Whole Foods Market, the American health food giant which is opening a flagship store in London next year, has become the first major US company to convert all of its energy to green sources.
The move will cut carbon dioxide emissions by the same amount as taking 60,000 cars off the road for a year or planting 90,000 acres of trees to absorb the gas, according to the US Environmental Protection Agency. Whole Foods, the largest health food chain in America, has chosen wind power as its preferred source of renewable energy but cannot link its system directly to wind farms because they supply power directly to America's national electricity grid.
The company will instead continue to use power from the grid but will buy wind energy credits to cover 100 per cent of its projected energy use for 2006.
Producers of renewable forms of energy sell credits through brokers. The proceeds help offset the additional cost of generating electricity in a way that is kind to the environment rather than by burning fuels such as coal.
Whole Foods is best known in the UK for its Fresh & Wild organic chain. It plans to open a Whole Foods store in the former Barkers department store building on Kensington High Street in London next year.
The company, which started life as a single store in Austin, Texas, would not say how much it would cost to convert its administrative offices, supermarkets and kitchens in the US and Canada to wind power.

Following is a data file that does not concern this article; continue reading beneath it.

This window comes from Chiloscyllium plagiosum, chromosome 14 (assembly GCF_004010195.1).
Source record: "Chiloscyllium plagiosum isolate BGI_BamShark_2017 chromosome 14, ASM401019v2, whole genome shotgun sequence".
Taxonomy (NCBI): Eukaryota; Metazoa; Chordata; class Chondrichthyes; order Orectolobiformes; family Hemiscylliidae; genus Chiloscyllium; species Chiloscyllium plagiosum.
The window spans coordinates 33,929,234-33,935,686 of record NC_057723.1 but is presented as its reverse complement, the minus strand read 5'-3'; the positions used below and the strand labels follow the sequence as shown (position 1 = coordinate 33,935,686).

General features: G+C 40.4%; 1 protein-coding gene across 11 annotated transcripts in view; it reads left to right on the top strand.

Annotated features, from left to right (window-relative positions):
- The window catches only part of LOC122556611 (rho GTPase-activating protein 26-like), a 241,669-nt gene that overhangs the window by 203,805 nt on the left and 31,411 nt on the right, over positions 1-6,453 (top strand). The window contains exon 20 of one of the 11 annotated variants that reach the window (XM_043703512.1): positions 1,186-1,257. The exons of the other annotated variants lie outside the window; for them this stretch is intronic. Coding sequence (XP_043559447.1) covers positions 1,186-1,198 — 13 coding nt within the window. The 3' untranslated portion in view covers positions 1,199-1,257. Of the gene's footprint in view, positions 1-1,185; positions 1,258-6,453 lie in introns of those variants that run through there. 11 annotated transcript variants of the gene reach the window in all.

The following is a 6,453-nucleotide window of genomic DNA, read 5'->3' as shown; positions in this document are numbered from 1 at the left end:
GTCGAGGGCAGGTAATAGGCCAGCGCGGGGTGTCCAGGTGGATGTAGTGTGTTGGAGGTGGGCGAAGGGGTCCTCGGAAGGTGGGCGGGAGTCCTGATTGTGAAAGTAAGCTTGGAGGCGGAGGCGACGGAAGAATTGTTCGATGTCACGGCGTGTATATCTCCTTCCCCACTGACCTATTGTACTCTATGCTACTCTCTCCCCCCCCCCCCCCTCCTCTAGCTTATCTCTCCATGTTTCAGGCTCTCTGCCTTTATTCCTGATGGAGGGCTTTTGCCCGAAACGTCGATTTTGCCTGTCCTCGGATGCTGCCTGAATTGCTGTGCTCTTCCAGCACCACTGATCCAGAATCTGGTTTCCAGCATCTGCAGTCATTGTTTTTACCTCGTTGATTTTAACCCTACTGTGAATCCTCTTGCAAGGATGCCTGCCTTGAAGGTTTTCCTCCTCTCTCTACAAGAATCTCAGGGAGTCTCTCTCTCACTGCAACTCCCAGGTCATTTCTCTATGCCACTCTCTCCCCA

A single residential property in the US must pay about an extra $15 (£9) a month to convert its electricity to wind power. Such a large consumer of energy as Whole Foods would be able to negotiate a competitive deal.
The move is a bold decision by a corporation in the US, where businesses are under less pressure to comply with environmentally friendly standards than in Europe because America refused to sign the Kyoto Protocol on reducing carbon dioxide emissions.
Quayle Hodek, the chief executive of Renewable Choice Energy, a wind power lobbying group, said: "Americans care about energy and, when the federal government is not doing what it ought to, it comes down to personal choice. Whole Foods' leadership should spur lots more companies to do something similar."
Several large US companies such as Johnson & Johnson and Starbucks have invested substantially in renewable energy credits, but Whole Foods is the only Fortune 500 company to buy credits which cover all of its power consumption.Reuse content